When Philly experimental rock duo Pattern is Movement went into the studio to record its first album in five years, the pressure was on. Keyboardist-singer Andrew Thiboldeaux and drummer Chris Ward wanted to make sure whatever they did held up to their revered past work. And Ward, who worked on the record as a performer and in post-production, came up with an innovative method to test the music out. On Tuesday the 30th, PiM is throwing what they’re calling an album screening at PhilaMOCA for Cinedelphia’s Tuesday Tune-Out. Basically, the free event will be an album listening party – the guys aren’t actually performing live – where the public can hear PiM’s as-yet untitled new album for the first time, with visuals care of P.T. Anderson’s dark western There Will Be Blood. After the album plays, Thiboldeaux, Ward and producer Dave Downham will take part in a Q&A moderated by Weathervane Music‘s Peter English – to get details. Last week I caught up with Ward over Google Chat – he was on the tail end of his tour drumming for Strand of Oaks and opening for Phosphorescent. Find out more in our interview below, and see what’s in store / hear some brand new Pattern music in this event trailer.
Now that we got your attention with that C and C Music Factory attention grabbing headline, sorry to say that this C+C Music Factory won’t be at Johnny Brenda’s this Sunday, February 26th. The two “C’s” we’re talking about Corey Duncan of the band Oh! Pears and Chris Ward (Pattern Is Movement) who are returning back to their homes here in Philly after being out on tour for six weeks in Europe. To celebrate their return they are throwing a welcome home dance party at Johnny Brenda’s next Sunday night at 8 pm. There is no cover for the event. Go here for more information. And welcome home, guys!
The Key: Pattern Is Movement has been in a pretty serious hibernation since September 2010—just over a year. What led to that decision?
Chris Ward: Well, we had never taken time off. The band had been full-time since 2005. We were either on the road playing shows or conceiving something—conceiving a tour, conceiving a record—since 2005. It was like that for five years. We realized that we had never stayed at home and made a record. We’ve always gone somewhere. We’ve either gone to San Francisco, or we tracked our last record in Charlotte, North Carolina. But it was like, “We’re going to stay home, we’re going to take our time, and we’re going to track this record by ourselves. We’re not going to rush it.” It’s just, let’s make a record without tons of shows and stuff like that.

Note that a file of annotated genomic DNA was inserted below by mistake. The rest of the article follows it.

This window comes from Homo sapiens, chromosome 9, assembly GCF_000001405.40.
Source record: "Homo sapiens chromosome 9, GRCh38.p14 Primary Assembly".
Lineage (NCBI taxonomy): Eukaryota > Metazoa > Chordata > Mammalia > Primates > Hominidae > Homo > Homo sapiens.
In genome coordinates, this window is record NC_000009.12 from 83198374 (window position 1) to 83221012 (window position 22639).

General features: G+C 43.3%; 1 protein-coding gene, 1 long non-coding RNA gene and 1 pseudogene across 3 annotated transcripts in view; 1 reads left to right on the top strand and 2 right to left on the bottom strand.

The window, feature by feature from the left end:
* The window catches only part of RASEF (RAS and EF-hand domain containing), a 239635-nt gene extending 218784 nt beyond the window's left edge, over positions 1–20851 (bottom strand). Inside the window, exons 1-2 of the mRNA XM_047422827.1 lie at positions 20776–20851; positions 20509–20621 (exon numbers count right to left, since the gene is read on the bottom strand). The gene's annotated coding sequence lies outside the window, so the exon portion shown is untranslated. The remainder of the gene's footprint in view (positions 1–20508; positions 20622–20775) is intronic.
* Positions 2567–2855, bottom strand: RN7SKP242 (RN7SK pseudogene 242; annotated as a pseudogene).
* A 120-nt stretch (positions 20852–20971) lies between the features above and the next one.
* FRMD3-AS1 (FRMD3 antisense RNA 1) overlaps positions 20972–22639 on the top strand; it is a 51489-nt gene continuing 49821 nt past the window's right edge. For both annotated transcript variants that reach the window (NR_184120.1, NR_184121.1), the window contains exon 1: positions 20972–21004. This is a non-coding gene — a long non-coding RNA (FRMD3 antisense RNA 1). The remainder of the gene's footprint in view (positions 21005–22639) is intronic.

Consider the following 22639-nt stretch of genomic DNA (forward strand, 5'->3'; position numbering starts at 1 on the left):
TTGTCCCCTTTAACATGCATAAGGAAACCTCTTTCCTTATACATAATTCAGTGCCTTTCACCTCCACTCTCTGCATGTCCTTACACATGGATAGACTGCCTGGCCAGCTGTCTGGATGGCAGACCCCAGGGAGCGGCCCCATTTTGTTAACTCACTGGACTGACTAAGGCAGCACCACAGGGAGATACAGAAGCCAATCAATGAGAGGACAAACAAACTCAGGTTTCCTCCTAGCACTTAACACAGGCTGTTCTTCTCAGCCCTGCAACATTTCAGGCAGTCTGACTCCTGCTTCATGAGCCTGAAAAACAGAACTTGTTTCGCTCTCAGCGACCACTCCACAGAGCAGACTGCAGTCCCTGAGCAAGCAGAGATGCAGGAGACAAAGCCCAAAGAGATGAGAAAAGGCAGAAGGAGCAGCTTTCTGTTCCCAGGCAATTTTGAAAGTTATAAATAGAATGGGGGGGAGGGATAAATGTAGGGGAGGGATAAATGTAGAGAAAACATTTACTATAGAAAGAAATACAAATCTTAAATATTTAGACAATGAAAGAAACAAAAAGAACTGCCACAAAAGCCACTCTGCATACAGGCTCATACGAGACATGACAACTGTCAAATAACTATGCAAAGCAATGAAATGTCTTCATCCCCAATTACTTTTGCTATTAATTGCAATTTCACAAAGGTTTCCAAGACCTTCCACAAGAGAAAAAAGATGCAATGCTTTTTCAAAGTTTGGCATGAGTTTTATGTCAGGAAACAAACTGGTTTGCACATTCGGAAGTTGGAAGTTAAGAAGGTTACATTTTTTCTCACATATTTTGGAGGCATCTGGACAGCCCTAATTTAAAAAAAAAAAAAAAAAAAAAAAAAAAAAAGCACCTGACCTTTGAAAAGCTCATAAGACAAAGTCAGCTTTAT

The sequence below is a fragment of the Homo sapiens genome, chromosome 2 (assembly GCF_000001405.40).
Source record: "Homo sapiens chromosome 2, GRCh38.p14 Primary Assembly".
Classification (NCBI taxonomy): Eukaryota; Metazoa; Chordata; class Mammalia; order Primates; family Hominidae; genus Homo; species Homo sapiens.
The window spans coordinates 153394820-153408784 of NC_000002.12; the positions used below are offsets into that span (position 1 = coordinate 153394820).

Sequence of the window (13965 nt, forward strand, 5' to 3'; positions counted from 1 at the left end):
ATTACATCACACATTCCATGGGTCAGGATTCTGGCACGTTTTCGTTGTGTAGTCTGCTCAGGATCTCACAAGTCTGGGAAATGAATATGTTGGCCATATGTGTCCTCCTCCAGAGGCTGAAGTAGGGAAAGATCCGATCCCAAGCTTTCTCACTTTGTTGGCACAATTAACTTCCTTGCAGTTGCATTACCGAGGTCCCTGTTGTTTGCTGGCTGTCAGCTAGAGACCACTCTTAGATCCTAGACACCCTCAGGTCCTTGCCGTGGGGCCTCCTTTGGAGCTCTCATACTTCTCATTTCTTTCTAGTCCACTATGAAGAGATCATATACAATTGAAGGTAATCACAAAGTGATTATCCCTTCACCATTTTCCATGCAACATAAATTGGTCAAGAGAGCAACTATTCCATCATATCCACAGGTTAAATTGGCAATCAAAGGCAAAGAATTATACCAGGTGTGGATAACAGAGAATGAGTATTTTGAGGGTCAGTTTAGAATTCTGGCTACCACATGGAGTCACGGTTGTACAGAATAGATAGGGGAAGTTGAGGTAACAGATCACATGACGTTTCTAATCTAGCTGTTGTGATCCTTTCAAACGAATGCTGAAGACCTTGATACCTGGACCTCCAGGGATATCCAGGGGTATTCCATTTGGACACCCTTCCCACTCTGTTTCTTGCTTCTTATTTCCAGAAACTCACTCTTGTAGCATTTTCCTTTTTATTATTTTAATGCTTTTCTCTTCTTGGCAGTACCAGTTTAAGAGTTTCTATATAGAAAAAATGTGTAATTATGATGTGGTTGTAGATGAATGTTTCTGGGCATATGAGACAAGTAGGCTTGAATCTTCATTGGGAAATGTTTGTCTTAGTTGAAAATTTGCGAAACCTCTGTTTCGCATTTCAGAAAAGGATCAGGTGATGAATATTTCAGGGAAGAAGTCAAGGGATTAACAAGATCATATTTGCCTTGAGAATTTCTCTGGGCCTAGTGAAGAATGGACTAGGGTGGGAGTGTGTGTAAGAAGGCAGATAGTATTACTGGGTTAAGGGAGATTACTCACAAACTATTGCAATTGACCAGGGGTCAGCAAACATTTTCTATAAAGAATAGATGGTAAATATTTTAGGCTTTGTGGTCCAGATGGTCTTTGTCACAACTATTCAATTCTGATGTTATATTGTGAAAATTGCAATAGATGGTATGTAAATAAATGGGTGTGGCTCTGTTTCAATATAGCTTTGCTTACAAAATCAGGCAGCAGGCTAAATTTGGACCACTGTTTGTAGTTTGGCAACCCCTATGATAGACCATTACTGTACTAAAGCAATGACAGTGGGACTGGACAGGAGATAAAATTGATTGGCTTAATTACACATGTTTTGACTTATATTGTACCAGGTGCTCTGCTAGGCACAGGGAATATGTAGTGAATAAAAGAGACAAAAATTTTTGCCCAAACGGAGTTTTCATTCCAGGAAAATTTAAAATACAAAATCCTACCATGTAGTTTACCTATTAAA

TK: So the band didn’t actually take any time off? You’ve just been working the whole time?
CW: Oh yeah. I never actually looked at it that way. It definitely wasn’t a hiatus. During that time, we were making a record. On tumblr I posted videos of being in the studio and tracking the record. And on our Facebook I mentioned it and stuff.
TK: According to the band’s tumblr, you finished recording the album in mid-March, then starting mixing in late May, and finished mixing in mid-June—which was the last update on the website.
CW: Yup. We mixed it in like the middle of the summer. I’m actually one of the engineers on the record, the other engineer is David Downham. We were mixing it together and there were some elements that weren’t working for me. The thing that came up the most was the bass. I thought the bass could use some work. So we took some time to talk about bass sounds and then we found this software program called Trilian that actually samples bass guitars and synthesizers. We started writing the bass lines with that and it’s transformed the record.
TK: It sounds like you’ve been giving yourselves plenty of time to work things out.
CW: That’s essentially what we wanted this process to be. Let’s figure out what we want this record to be, rather than rushing it to the label, or rushing it to the people. Let’s just take some time, because every record we’ve ever done has been like, “We’ve got to finish it by this date because we want to go back out on the road. We’ve got to do this, we’ve got to do that.” Which is great, but we’ve never taken any time to make a record and let it, for lack of a better word, marinate. Just sit for a while. And that’s what happened. We took our time over the summer. Andrew and I are saying we’re about 90% there. Now we just need to finish the bass tracking and then kind of tweak the songs and we’re done. That’s it. I mean, the songs are done. It’s really just the bass guitar.
Over at the Kung Fu Necktie website, the listing for October 30th states that Tera Melos will be performing with Hermit Thrushes, Banned Books, and a “SPECIAL GUEST BAND.” Well, Pattern Is Movement drummer Chris Ward—who is also the Venue Manager at Johnny Brenda‘s (which recently celebrated its five-year anniversary)—just dropped us a line to let us know that the special guest band is, in fact, Pattern Is Movement. The local duo has been keeping a low profile lately while working on its new album (which, according to Chris, is almost finished). Get a sneak preview of the band’s latest batch of songs this Sunday night when Pattern Is Movement performs with Tera Melos, Hermit Thrushes, and Banned Books at 8 p.m. at Kung Fu Necktie; tickets to the 21+ show are $10.